An Awareness workshop that resulted from the WhatsApp group
One of the interesting developments that emerged through the WhatsApp group was that an awareness workshop was organised. During a discussion in the WhatsApp, the idea of setting up a co-operative contract for goat farming emerged. This resulted in a contractual agreement being reached with other farmers to ensure the availability of breedable female goats for breeding purpose .A goat entrepreneur, Mr. Anil Jamwal from Mandi district, came up with the idea as he faced a shortage of breedable female goats in his vicinity. The idea was well received by another progressive farmer, Mr. Karan Chandel from Bilaspur district. Mr.Chandel has good linkages with the Krishi Vigyan Kendra(Agricultural Science Centre), Bilaspur. So, he set up an awareness workshop on goat farming in the local KVK and the idea of co-operative goat farming was well received by many other farmers. This clearly reflects the role of the WhatsApp group in organising needs-based trainings and awareness programmes by extension organisations.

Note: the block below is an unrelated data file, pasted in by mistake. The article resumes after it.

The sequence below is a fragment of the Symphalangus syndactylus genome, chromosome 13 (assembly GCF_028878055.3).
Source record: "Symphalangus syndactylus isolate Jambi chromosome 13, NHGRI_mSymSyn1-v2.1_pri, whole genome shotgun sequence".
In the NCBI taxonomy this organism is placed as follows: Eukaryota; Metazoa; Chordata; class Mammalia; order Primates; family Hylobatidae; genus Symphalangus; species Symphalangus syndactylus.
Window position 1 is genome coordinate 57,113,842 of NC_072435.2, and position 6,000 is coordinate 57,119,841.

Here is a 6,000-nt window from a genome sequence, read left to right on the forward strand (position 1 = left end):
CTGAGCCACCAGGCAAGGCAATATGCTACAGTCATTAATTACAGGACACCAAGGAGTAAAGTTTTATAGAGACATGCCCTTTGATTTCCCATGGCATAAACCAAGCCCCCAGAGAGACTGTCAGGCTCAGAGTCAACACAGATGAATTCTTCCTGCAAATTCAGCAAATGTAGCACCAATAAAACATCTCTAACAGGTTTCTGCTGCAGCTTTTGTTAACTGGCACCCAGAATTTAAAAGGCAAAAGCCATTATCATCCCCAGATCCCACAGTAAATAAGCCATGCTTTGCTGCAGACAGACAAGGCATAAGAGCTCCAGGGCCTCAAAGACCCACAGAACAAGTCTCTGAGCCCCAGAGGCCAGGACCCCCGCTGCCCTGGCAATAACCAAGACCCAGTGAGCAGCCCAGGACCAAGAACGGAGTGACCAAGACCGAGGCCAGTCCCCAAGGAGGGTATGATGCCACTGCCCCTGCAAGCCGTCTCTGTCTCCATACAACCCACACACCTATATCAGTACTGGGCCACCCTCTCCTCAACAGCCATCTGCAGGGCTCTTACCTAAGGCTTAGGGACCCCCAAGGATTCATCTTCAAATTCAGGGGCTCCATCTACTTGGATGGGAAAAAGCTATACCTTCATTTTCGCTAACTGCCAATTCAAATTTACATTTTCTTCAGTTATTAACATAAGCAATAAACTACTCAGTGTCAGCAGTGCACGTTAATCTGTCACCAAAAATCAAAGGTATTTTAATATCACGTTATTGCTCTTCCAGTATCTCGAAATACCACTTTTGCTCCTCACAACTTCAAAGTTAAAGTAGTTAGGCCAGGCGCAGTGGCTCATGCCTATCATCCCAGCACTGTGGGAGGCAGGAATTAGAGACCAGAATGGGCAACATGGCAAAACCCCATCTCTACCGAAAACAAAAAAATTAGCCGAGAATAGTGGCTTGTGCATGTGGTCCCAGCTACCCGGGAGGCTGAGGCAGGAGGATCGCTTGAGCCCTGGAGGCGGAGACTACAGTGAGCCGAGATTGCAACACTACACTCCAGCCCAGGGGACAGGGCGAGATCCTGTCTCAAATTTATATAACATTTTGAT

WhatsApp is an easy and cost effective way to establish and maintain linkages with smartphone farmer clientele. As researchers, it does let us know more about agricultural problems at the grassroots level. As an extensionist, it helps build trust and credibility among the farmers. Overall, it is a wonderful tool to promote and support networking, encouragement and enthusiasm among the farmers. Extension-based organisations should encourage and support this innovative outreach tool.
Guest blog post by Dr Devesh Thakur (drdth4(at)gmail.com), PhD Scholar,Division of Extension Education, ICAR-Indian Veterinary Research Institute.
The views expressed are personal, and cannot be attributed to ICAR or GFAR.
Photo credits:Devesh Thakur